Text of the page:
Case Law

Sanctions Motion Denied Where There is No Prejudice or Intent to Deprive and Documents Could Have Been Restored or Replaced Through Additional Discovery

North Carolina

Eshelman v. Puma Biotechnology, Inc., 2017 U.S. Dist. LEXIS 87282 (E.D.N.C. June 7, 2017) In a case involving claims of libel relating to an allegedly defamatory investor presentation, the plaintiff raised various discovery concerns via a motion to compel. The first part of the motion sought a jury instruction mitigating the harm caused by the defendant’s failure to preserve Internet web browser and search history. Denying the motion for an adverse jury instruction, the court found that the plaintiff failed to meet the requirements of FRCP 37(e), finding insufficient evidence of prejudice, a lack of intent to deprive and no explanation of whether the lost ESI could be restored or replaced through additional discovery. Interestingly, the court noted that the plaintiff relied on case law predating the 2015 revisions to FRCP 37(e). The remainder of the plaintiff’s motion sought to compel documents from the defendant in response to several requests for production, which the defendant objected to as vague, lacking merit or duplicative. The court evaluated each request separately, granting the majority of the requests for relevant, non-privileged documents under specific parameters.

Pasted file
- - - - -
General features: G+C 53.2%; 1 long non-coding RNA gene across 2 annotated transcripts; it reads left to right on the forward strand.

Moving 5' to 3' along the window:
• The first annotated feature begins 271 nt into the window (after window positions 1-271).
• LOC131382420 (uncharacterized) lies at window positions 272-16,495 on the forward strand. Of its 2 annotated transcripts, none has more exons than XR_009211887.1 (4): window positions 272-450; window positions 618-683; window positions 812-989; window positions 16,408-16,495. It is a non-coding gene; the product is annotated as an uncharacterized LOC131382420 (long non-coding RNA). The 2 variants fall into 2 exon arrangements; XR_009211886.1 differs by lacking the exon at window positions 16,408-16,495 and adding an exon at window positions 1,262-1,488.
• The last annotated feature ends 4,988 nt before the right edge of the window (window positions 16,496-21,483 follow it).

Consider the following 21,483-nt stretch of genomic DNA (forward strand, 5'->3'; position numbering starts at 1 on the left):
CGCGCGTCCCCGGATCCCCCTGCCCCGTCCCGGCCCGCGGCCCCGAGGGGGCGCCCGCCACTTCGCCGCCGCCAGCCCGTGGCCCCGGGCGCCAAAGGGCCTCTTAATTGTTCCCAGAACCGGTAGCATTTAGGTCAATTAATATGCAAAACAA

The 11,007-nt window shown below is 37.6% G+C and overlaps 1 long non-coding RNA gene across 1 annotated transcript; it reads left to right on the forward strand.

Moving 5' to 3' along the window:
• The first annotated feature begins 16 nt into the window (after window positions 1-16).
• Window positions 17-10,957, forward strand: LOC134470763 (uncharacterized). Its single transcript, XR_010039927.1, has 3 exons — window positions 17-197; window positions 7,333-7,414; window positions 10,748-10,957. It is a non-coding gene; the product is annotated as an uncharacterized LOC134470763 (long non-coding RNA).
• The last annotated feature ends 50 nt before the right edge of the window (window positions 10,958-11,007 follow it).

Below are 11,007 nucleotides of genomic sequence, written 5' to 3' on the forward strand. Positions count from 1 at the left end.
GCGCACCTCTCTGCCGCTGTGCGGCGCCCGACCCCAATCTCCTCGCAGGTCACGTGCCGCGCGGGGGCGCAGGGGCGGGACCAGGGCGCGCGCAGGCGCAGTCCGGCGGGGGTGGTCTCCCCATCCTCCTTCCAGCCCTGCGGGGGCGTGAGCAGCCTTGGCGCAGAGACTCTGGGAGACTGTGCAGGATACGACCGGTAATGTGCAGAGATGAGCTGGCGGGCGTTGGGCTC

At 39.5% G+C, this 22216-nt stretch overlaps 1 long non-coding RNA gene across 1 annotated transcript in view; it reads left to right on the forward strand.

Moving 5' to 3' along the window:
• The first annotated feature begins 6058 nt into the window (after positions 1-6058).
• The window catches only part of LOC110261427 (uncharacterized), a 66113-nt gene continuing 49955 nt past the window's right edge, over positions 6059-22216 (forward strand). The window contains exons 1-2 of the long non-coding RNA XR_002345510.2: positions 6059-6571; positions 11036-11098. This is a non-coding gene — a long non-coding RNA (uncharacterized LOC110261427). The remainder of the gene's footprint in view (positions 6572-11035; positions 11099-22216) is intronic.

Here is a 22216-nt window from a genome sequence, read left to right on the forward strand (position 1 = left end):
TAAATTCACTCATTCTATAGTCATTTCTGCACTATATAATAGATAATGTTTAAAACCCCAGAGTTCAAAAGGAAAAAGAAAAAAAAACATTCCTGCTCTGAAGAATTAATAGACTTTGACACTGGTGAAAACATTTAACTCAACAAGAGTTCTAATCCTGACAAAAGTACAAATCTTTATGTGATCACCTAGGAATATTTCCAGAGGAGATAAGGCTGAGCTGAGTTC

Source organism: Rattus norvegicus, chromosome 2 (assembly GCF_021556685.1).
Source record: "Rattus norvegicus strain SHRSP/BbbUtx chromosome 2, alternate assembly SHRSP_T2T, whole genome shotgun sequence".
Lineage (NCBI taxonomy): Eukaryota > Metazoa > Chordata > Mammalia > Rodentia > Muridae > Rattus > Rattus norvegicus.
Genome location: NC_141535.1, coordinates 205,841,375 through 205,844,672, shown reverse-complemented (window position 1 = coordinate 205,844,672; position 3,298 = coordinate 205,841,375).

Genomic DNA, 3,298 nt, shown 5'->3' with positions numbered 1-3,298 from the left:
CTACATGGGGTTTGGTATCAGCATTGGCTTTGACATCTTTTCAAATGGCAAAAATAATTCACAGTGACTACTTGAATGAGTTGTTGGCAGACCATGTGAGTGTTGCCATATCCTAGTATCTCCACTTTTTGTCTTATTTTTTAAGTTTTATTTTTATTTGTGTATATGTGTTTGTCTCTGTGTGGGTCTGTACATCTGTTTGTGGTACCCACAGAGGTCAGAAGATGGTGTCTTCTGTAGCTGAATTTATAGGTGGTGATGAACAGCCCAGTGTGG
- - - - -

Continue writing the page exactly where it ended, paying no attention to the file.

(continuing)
Keywords: FRCP 37(e), adverse jury instruction